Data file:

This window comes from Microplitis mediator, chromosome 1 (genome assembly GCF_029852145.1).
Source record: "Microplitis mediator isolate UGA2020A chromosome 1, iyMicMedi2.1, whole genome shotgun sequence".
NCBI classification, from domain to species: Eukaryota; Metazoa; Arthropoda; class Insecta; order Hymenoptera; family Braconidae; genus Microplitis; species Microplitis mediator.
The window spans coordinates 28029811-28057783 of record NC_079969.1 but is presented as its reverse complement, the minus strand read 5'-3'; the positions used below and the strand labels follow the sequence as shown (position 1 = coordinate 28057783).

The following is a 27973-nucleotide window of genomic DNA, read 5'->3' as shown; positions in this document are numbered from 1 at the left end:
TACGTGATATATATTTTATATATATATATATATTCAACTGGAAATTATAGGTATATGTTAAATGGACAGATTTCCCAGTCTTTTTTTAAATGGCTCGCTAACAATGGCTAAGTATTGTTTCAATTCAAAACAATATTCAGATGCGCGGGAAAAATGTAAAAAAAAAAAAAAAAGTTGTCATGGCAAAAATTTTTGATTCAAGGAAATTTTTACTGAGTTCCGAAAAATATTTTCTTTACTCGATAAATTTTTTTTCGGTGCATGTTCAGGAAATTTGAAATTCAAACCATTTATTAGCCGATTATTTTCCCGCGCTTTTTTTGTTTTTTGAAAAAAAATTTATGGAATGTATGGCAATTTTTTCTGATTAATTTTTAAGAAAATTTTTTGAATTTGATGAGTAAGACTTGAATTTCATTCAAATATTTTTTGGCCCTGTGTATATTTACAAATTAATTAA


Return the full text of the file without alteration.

This window comes from Microplitis mediator, chromosome 1 (genome assembly GCF_029852145.1).
Source record: "Microplitis mediator isolate UGA2020A chromosome 1, iyMicMedi2.1, whole genome shotgun sequence".
NCBI classification, from domain to species: Eukaryota; Metazoa; Arthropoda; class Insecta; order Hymenoptera; family Braconidae; genus Microplitis; species Microplitis mediator.
The window spans coordinates 28029811-28057783 of record NC_079969.1 but is presented as its reverse complement, the minus strand read 5'-3'; the positions used below and the strand labels follow the sequence as shown (position 1 = coordinate 28057783).

The following is a 27973-nucleotide window of genomic DNA, read 5'->3' as shown; positions in this document are numbered from 1 at the left end:
TACGTGATATATATTTTATATATATATATATATTCAACTGGAAATTATAGGTATATGTTAAATGGACAGATTTCCCAGTCTTTTTTTAAATGGCTCGCTAACAATGGCTAAGTATTGTTTCAATTCAAAACAATATTCAGATGCGCGGGAAAAATGTAAAAAAAAAAAAAAAAGTTGTCATGGCAAAAATTTTTGATTCAAGGAAATTTTTACTGAGTTCCGAAAAATATTTTCTTTACTCGATAAATTTTTTTTCGGTGCATGTTCAGGAAATTTGAAATTCAAACCATTTATTAGCCGATTATTTTCCCGCGCTTTTTTTGTTTTTTGAAAAAAAATTTATGGAATGTATGGCAATTTTTTCTGATTAATTTTTAAGAAAATTTTTTGAATTTGATGAGTAAGACTTGAATTTCATTCAAATATTTTTTGGCCCTGTGTATATTTACAAATTAATTAA